Liquefied Petroleum Gas (or LPG) is one of Egypt’s most important commodities. With a rapidly growing population–more than 89 million–it remains crucial to many of the country’s domestic activities, particularly heating water and cooking. According to the World LPG Association, per capita consumption of the fuel is one of the highest in the world. Regionally, the country, along with Libya, Morocco, and Tunisia, make up almost 70% of Africa’s total consumption.
Nevertheless, access to fuels and everyday goods in recent years has been challenging. With the Global Financial Crisis in 2008 and the political turmoil of the Arab Spring in 2011, the Egyptian economy has experienced a deep economic crisis. Despite returning GDP growth and an IMF-led economic reform program, the North African country remains under stress with high levels of unemployment, inflation and increasing public debt.
Despite such strains, access to fuel for cooking continues to be a priority for the country. According to the World Bank, more than 75% of Egyptian households rely on LPG gas. The country consumes approximately 4.3 million tonnes of the fuel each year, of which 1.47 million tonnes is produced domestically while another 2.18 million tonnes is imported from abroad.
And more and more LPG may be making it’s way into Egypt from outside the country. At Planet, we’ve been monitoring the expansion of Egypt’s oil and gas infrastructure at Ain Sokhna—a port located less than 25 miles south of Egypt’s strategically important Suez canal. It’s there, Planet’s 3-5 meter resolution imaging satellites show Egypt in the process of building a third basin and expanding a liquid bulk terminal. The space snapshots show the erection of six new storage tanks to be associated with the expanded terminal which, upon completion, will hold additional LPG and gasoil. The tanks were in various states of build at the time of capture.
Moreover, the port also happens to be home to Egypt’s Floating Storage Regasification Units (or FSRUs) which pump .70 billion cubic feet (bcf) per day of foreign natural gas to feed Egypt’s grid and commercial sector. They were chartered in 2015 for a five year period. In February, Egypt announced plans to push between 100 and 108 liquified natural gas (LNG) cargos through the terminals in 2017. While these numbers may fall as Egypt increases domestic production, Planet’s high cadence imagery has started to captured these vessels arriving alongside the FSRUs at the port.
In recent years, natural gas has become a competitor to LPG as Egypt has moved to connect additional households to the natural gas grid through a prior World Bank funded project. Accordingly, over 355,000 consumers have been connected to the gas grid in the Greater Cairo area, alone. Through the project, the state plans to connect about 1.5 million households in 11 of Egypt’s 27 governorates. Most recently, France, an important partner in the region, pledged another 68 million euros to expand gas connections to 2.4 million households. However, overall progress has been slow.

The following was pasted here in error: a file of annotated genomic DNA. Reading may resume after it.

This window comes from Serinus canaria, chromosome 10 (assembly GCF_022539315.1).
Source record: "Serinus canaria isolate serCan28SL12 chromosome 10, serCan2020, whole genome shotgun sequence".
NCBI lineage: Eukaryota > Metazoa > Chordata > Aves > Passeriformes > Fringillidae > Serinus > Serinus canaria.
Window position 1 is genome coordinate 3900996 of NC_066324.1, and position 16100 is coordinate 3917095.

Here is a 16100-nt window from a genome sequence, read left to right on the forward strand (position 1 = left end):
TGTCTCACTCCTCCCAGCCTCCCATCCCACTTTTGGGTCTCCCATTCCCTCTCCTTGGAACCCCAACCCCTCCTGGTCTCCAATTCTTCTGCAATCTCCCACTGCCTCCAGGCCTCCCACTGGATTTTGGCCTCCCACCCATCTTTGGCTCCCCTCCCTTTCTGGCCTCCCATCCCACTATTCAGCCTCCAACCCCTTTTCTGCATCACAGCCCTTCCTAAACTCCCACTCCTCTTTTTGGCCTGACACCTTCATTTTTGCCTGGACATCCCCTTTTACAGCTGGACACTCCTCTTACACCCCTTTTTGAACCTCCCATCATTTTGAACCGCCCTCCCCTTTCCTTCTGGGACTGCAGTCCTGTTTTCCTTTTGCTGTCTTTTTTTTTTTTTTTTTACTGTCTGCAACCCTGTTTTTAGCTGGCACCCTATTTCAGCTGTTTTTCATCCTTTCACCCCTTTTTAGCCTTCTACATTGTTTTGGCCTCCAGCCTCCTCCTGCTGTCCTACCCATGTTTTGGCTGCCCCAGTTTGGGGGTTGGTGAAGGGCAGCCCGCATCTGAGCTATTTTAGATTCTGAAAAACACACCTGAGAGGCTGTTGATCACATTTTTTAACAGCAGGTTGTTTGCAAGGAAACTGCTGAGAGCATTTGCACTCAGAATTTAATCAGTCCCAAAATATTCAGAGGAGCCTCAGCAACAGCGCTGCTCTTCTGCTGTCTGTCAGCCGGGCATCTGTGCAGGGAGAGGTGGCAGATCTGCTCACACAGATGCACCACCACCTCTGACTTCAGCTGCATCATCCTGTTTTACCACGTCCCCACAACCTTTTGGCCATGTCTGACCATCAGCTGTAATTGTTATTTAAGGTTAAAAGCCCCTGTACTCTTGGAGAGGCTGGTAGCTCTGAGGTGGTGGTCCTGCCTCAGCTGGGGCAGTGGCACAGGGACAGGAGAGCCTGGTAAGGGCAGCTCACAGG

Both imported LNG and LPG will likely be integral to reducing the magnitude of Egypt’s energy security problems, especially until Zohr—a “super giant” gas field in the Mediterranean—begins production in earnest. Zohr is estimated to contain a reserve of approximately 850 billion cubic meters of natural gas. Eni, an Italian energy group which discovered the field in 2015, projects costs for development around $14 billion, a substantial sum, given gas companies are reducing global expenditures.
If all goes according to plan, Eni believes the field will produce 2.5 bcf of gas per day by 2019. That gas may further support domestic consumption, further easing pressure on Egypt’s energy demands—especially if more households are connected to the grid. However, depending on price, Egypt could restart significant exports and still use LPG as it continues to construct additional storage capacity and import infrastructure. If that occurs, Planet’s imaging fleet stands ready to capture Egypt’s LNG liquefaction terminals near Damietta and Idku and will be able to alert market participants.
As of 2017, Damietta’s LNG terminal remains offline as Egypt sends more domestic gas production to the grid, a policy that’s helped ease electricity shortages. The situation is unlikely to change in the short term as disputes persist around Egypt’s decision to declare force majeure in 2014. However, as Zohr’s production increases in 2018, we could see significantly more cargoes leaving from Idku, a terminal we continue to monitor. In 2016 for example, Planet’s imagery captured 7 of the reported 9 cargoes at port while another 4 have already been observed in 2017.
In the meantime, despite returning GDP growth and an IMF-led economic reform program, the North African country will remain under significant stress. GDP numbers from the first quarter show a 1.7% decline compared to last year, and consumption of LPG and other fuels remain taxing on the state’s coffers. In the first half of FY 17, Egypt has already seen a $2.11 billion fuel subsidy bill, a jump of 46% over the same time last year. According to Egypt’s Petroleum Minister, 50% of the subsidy is spent on diesel, 20% for LPG, 20% for gasoline, and another 10% for fuel oil and petroleum derivatives. Egypt’s officials expect to spend more than $8 billion over FY17-18 for the bill.
To learn more about the role imaging satellites can play in reducing the risk of failure for companies managing oil and gas pipelines go http://www.planet.com.
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